New Research For The Customer-Obsessed I&O Leader

It’s no surprise that digital disruption is everywhere. Empowered customers are disrupting every industry, and infrastructure and operations (I&O) leaders must adapt to this new reality. We believe that technology management is in the middle of a new evolutionary cycle that will transform I&O from its traditional role as infrastructure provider to a new role as a broker and manager of technology services.

It’s should also be no surprise, then, that cloud and mobile disruption is putting a strain on traditional infrastructure team organizational structures. Consolidated and hybrid cloud infrastructure needs a new organization, and you need to prepare your team for the new business technology era. To do so, you need to encourage your team to develop service management, automation, collaboration, and marketing skills, to name a few. We’re seeing a spike in inquiries about new organization models to speed the path to cloud.

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Understanding Cloud Costs Gets Easier: Amazon Web Services Rolls Out New TCO Calculator

Two years ago, I published one of my most popular reports, Understand The True Cost Of Cloud Services. In it I laid out a model to help compare current infrastructure costs against the costs of running equivalent workloads at a traditional hosting provider and in the AWS public cloud. This type of comparison is often the first step in a company’s journey to cloud. Before you start moving workloads to any cloud provider, are you sure the cost savings are really there? The answer isn’t always obvious, and depends on measuring a set of critical metrics, including:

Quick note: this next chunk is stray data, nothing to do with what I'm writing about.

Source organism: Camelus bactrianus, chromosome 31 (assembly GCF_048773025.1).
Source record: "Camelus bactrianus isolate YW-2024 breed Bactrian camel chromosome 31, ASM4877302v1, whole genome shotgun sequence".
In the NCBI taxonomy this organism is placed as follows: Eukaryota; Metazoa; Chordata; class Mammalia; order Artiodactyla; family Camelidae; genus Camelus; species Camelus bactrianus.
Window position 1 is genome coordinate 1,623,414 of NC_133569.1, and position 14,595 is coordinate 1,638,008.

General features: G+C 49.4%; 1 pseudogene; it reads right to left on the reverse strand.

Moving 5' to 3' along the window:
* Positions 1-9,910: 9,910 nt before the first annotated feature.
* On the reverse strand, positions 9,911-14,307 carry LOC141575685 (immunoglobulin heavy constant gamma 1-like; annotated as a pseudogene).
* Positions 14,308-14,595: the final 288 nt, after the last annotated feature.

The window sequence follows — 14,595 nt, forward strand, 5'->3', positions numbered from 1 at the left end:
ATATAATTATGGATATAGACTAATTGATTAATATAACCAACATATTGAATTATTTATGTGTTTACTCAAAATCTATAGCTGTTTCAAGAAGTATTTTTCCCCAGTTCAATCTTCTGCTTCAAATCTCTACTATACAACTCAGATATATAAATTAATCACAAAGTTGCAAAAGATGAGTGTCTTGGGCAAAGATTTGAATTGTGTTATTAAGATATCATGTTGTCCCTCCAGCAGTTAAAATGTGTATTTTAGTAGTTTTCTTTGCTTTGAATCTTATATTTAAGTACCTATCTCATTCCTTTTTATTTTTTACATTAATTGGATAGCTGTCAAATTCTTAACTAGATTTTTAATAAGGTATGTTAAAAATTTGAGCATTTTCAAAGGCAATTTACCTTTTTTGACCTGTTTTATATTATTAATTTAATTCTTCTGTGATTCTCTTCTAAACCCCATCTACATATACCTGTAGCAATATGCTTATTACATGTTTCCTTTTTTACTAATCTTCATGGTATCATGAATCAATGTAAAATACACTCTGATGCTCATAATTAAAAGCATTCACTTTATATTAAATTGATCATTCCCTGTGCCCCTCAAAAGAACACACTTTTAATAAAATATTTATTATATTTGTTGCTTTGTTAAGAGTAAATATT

·       Your application load patterns

·       Your current operations team staff costs

·       Your virtualization consolidation ratio

·       Your storage and network hardware, license and administrative costs

·       Your facilities (space, power, cooling) costs

The problem with cloud cost modeling is that it can be hard to get accurate estimates for current costs – find the right people, ask them for cost details, work through the numbers, verify accuracy, project future costs, etc. – and things that take too long just don’t get done. In our model, we used our Relative Cost of Operations methodology to simplify analysis and focus on what changes when you shift to cloud infrastructure. I also faulted some of the public cloud providers for low-balling cloud costs or hiding assumptions in their own on-line cost comparison tools.

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New AWS Management Tool For VMware Is Just That – A New Tool, Not A Cloud Game-Changer

The new Amazon Web Services Management Portal for vCenter was launched last week and generated a bit of buzz on Twitter and elsewhere. VMware reacted quite strongly, and I think that makes sense in a hyper-competitive cloud market, but it was a bit out of proportion to the real threat posed by the AWS tool.

I doubt most savvy cloud buyers (or VMware admins, for that matter) will think this new plug-in for vCenter is a cloud management tool. It’s not. Like other vCenter plug-ins, it makes it easier for an admin using vCenter to get something done without leaving the wildly popular virtualization management portal (like the P2V or V2V tools of yore). In this case, that something includes VMware-to-EC2 conversions and some basic housekeeping tasks: create an AWS virtual private cloud, launch an instance, etc. Image creation, migration, and basic configuration does not a complete cloud management solution make – there’s a lot more to do to create and manage a hybrid cloud implementation and enable workload portability. But this will make it easier to run conversions to AWS and that irks VMware a bit, since it offers its own public cloud option in vCloud Hybrid Service (vCHS).

Rather than draw attention to how limited the AWS Management Portal is, VMware should use its existence to drive home three important points about the company’s overall cloud positioning:

1) allowing competitors to add plug-ins to manage competing public cloud instances shows that VMware’s not scared to compete for your cloud VMs;

2) vCenter is obviously very sticky and widely used, and AWS wants to get in front of those eyeballs – VMware still has critical admin mindshare; and

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